Wednesday, November 11, 2009

The Crane Ib Hak Style Tea Bowl: An Example By Kim Jeong Oak

The crane is an auspicious bird. The crane is a symbol of immortality. Taoists believe that cranes are the vehicles that morals take to heaven, transporting them to the realm of immortality.

The characteristics that make up Ib Hak style bowls capture and transform this feeling into clay.
Into a bowl for which tea is drank.
Into a feeling of ascending into heaven.
Into the crane.

The most obvious features of these bowls is the image of a crane found on the side wall. The cranes on Ib Hak style bowls all look extremely familiar- white tip beak, black neck and head, white body and legs, black tail feathers, black feet.

The less obvious imagery of the crane is found in other characteristics of Ib Hak style bowls. If we look at the 'tong hyeong' style body of the bowl it too, represents the crane.

The bottom of the bowl bulges out a bit. This bulge is found in many bowls as the inside bulges outward conforming to the bulbous shape of the tea whisks fine bamboo thines. This shape is said to be conducive to making the best matcha as it allows for the smooth motion of the whisk when the tea is whipped up. It causes the tea to be exposed to the right amount of oxygen as it splashes up against the lower sides of the bowl.

Besides this of topic technical aspect, the bottom bulge looks like the body of the crane, the concave sides resemble the crane's neck, and the 'eui ban' style protruding lip looks like the crane's beak.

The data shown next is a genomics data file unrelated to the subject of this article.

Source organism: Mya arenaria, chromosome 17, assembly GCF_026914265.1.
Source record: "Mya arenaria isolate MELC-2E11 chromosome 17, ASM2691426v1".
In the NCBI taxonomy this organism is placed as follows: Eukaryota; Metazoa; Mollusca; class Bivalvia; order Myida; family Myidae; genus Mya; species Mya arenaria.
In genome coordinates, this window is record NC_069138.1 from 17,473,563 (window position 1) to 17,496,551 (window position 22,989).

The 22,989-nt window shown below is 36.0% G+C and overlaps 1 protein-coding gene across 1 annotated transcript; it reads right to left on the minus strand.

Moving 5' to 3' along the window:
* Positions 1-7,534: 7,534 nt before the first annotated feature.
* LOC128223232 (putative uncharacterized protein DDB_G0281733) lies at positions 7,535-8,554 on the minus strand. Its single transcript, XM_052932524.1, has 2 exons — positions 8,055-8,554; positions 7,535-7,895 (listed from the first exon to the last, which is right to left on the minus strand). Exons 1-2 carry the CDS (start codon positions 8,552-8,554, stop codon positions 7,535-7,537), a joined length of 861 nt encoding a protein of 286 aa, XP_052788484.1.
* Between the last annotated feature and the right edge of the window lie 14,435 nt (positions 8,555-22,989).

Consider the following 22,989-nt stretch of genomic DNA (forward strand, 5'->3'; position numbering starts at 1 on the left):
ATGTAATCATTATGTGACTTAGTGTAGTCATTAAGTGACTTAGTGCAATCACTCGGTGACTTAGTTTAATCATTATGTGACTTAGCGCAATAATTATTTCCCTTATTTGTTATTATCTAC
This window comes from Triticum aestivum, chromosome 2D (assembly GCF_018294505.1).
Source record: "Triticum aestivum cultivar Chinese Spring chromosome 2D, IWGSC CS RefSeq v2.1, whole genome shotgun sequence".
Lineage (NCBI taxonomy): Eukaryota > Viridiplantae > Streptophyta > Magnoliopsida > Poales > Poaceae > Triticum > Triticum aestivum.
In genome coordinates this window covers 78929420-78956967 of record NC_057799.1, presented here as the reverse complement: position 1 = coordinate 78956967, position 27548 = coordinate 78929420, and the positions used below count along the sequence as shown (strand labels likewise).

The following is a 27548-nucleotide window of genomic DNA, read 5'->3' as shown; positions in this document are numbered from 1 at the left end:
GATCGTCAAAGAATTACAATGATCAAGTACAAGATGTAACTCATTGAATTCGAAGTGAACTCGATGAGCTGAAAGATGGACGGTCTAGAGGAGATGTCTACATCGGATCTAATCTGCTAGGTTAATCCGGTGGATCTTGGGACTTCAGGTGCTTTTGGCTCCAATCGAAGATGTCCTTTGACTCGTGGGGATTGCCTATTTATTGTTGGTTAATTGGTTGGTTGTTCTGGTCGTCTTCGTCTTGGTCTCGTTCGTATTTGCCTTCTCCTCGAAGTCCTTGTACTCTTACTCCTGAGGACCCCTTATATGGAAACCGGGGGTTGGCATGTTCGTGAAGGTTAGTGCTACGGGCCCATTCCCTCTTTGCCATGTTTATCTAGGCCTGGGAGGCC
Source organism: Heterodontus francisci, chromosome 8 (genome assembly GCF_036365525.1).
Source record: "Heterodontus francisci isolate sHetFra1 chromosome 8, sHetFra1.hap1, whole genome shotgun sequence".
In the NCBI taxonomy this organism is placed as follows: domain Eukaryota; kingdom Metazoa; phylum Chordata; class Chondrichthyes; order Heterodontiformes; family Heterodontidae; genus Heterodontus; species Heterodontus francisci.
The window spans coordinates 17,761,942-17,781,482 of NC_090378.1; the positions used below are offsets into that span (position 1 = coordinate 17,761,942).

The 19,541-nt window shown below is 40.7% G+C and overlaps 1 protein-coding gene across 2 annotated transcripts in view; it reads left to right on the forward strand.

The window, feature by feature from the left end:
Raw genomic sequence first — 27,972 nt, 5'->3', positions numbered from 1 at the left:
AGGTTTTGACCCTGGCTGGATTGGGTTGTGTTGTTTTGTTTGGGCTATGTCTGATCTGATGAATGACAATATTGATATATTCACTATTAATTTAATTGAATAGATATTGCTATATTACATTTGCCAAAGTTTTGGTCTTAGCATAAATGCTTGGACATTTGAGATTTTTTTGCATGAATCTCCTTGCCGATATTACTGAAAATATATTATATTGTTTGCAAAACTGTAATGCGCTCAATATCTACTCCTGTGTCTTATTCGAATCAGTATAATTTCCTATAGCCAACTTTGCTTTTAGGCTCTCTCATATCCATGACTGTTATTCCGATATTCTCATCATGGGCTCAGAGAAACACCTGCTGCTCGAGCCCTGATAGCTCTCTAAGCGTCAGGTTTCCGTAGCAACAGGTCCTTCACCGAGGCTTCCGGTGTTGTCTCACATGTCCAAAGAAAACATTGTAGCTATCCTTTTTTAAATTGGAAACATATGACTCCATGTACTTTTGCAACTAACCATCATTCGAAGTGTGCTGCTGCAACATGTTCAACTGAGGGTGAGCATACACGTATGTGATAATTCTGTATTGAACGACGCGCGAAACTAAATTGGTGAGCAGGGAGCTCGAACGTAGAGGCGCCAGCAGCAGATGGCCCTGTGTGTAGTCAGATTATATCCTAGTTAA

If we turn a Ib Hak style bowl over we can see its 'ja ren' style foot. This foot has 3 wide protrusions (the number 3 is also auspicious) that give the feeling of hooking in and anchoring down. A crane's foot has three pronounced toes. When hunting and walking the crane stands on only one foot, yet is completely in balance. In this way the foot of Ib Hak style bowls is the foot of the crane standing in balance.

Overall, the shape of bowl exudes a feeling of upward movement or ascending. Specifically how the sides of the bowl curve out ascending gently towards the 'eui ban' style lip which gracefully slopes toward the heavens.

Unlike most styles of Korean tea bowls, it stands quite tall. The height of the bowls 'tong hyeong' shape creates a feeling of ascending, of swooping upwards- a crane in flight.

This bowl is the crane.
As frothy matcha slopes over the lip sliding tea over our tongue, we too, perhaps just for a while, are carried away to a heavenly place.
Transcending time, transcending mortality.



Cho Hak said...

There is no mention that Kim Jeong Ok is Korea's only National Human Intangible Property (or Human Cultural Treasure) in ceramics. There are a number of provincial or regional Human Treasures in ceramics. Kim Jeong Ok lives in Mungyeong a 1000 year old tea ware village. Each year they hold a Tea Bowl Festival. The tea tour at will visit Mungyeong during that festival. This style bowl is not typical for Kim Jong Ok. I'll post a photo of him along with another chassabal if you allow me.

Matt said...


You're right. This style of tea bowl (Kor: cha sa bal) is not commonly spotted these days in Korea. Like all art, there are periods where some styles are fashionable and times when they are less popular. Two hundred and fifty years ago this style would have been much more 'in vougue'.

If you click on the label 'Kim Jeong Oak' at the bottom of the post you can see other great examples of Kim Jeong Oak's cha as bals.